A group of Canadian researchers looked at relationships among the IV fluids a mother received during labor (or prior to her caesarean section), neonatal output (measured by diaper weight), and newborn weight loss. They found that during the first 24 hours following birth there was a positive association both between the IV fluids given to mothers before birth and neonatal output, and between the neonatal output and newborn weight loss. At 60 hours post birth, the time of the average lowest weight, there was a positive relationship between maternal IV fluids and newborn weight loss.

"Nurses, midwives, lactation consultants, and doctors have long wondered why some babies lose substantially more weight than others even though all babies get small amounts to eat in the beginning," said principal investigator Prof Joy Noel-Weiss from the School of Nursing at the University of Ottawa's Faculty of Health Sciences. "It appears neonates exposed to increased fluids before birth might be born overhydrated, requiring the baby to regulate his or her fluid levels during the first 24 hours after birth."

Prof Noel-Weiss added, "We should reconsider the practice of using birth weight as the baseline when calculating newborn weight loss in the first few days following birth. For mothers and their breastfed babies, accurate assessment of weight loss is important. Although more research is needed, based on our findings, we would recommend using weight measured at 24 hours post birth as a baseline."

Alongside this article, the researchers have provided a standardized method for clinicians to collect and analyze data about newborn weight loss in their own maternity site, in the hope that this protocol will help them to make informed decisions when assessing newborn weight changes.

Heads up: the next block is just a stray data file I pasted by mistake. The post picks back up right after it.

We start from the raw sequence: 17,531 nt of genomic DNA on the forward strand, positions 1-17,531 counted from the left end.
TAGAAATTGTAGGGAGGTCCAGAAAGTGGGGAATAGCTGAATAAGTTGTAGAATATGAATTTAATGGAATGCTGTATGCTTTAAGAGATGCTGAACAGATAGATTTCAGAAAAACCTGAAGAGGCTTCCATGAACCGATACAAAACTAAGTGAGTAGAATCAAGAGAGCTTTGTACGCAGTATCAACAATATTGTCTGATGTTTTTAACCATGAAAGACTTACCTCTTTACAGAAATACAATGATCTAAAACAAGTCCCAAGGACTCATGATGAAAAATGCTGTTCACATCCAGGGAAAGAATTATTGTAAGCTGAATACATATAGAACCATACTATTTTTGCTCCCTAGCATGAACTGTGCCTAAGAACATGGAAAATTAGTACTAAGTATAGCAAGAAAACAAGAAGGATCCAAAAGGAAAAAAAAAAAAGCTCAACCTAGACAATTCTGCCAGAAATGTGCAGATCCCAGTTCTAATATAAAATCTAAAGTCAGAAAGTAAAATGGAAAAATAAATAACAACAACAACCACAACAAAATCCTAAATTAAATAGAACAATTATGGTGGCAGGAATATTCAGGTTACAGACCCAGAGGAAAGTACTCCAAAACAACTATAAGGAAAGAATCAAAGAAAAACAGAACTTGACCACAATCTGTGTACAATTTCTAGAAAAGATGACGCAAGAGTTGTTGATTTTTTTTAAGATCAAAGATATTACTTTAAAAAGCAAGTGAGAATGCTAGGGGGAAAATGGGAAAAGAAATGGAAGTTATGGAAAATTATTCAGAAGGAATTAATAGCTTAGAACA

3.       Study protocol linked to the research - Iatrogenic newborn weight loss: knowledge translation using a study protocol for your maternity setting

Joy Noel-Weiss, A Kirsten Woodend & Dianne L Groll. International Breastfeeding Journal 2011, 6:10 doi:10.1186/1746-4358-6-10. Published: 15 August 2011. Link to provisional PDF -

Abstract (provisional)


In our original study of newborn weight loss, we determined there were positive correlations among newborn weight loss, neonatal output, and the IV fluids mothers received before their babies' birth. Basically, an increase in maternal IV fluids is correlated to an increase in neonatal output and newborn weight loss. When assessing newborn weight change, our recommendation is to change baseline from birth weight to a weight measured at 24 hours. The purpose of this paper is to provide a protocol for clinicians to collect and analyze data from their own maternity site to determine if the newborns experience such an iatrogenic weight loss and to make decisions about how to assess newborn weight changes.


We recommend a prospective observational study with data collected about maternal fluids, neonatal output, and newborn weight measurements. The methods we suggest include specifics about recruitment, data collection, and data analysis.


Quality assurance and research ethics considerations are described. We also share practical information that we learned from our original study. Ultimately, to encourage knowledge translation and research uptake, we provide a protocol and sound advice to do a research study in your maternity setting.